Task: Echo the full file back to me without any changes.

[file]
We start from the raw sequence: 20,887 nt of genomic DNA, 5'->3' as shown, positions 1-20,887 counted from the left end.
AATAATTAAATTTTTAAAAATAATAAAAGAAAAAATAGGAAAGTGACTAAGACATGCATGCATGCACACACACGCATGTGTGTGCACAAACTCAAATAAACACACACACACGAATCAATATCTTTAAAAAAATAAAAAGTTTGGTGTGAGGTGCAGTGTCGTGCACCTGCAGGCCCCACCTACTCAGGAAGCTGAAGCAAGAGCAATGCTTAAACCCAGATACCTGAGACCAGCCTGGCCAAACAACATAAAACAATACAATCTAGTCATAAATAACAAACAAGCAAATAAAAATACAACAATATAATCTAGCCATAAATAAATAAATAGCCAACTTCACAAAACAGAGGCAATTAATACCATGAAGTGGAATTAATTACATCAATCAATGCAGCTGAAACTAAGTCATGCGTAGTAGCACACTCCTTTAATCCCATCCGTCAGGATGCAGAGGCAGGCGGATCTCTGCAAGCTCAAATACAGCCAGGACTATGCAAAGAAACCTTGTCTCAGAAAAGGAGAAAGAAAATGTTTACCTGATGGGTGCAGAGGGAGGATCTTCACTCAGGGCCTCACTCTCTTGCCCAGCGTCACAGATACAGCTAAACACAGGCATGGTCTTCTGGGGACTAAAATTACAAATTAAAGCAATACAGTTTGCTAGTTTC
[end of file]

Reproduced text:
We start from the raw sequence: 20,887 nt of genomic DNA, 5'->3' as shown, positions 1-20,887 counted from the left end.
AATAATTAAATTTTTAAAAATAATAAAAGAAAAAATAGGAAAGTGACTAAGACATGCATGCATGCACACACACGCATGTGTGTGCACAAACTCAAATAAACACACACACACGAATCAATATCTTTAAAAAAATAAAAAGTTTGGTGTGAGGTGCAGTGTCGTGCACCTGCAGGCCCCACCTACTCAGGAAGCTGAAGCAAGAGCAATGCTTAAACCCAGATACCTGAGACCAGCCTGGCCAAACAACATAAAACAATACAATCTAGTCATAAATAACAAACAAGCAAATAAAAATACAACAATATAATCTAGCCATAAATAAATAAATAGCCAACTTCACAAAACAGAGGCAATTAATACCATGAAGTGGAATTAATTACATCAATCAATGCAGCTGAAACTAAGTCATGCGTAGTAGCACACTCCTTTAATCCCATCCGTCAGGATGCAGAGGCAGGCGGATCTCTGCAAGCTCAAATACAGCCAGGACTATGCAAAGAAACCTTGTCTCAGAAAAGGAGAAAGAAAATGTTTACCTGATGGGTGCAGAGGGAGGATCTTCACTCAGGGCCTCACTCTCTTGCCCAGCGTCACAGATACAGCTAAACACAGGCATGGTCTTCTGGGGACTAAAATTACAAATTAAAGCAATACAGTTTGCTAGTTTC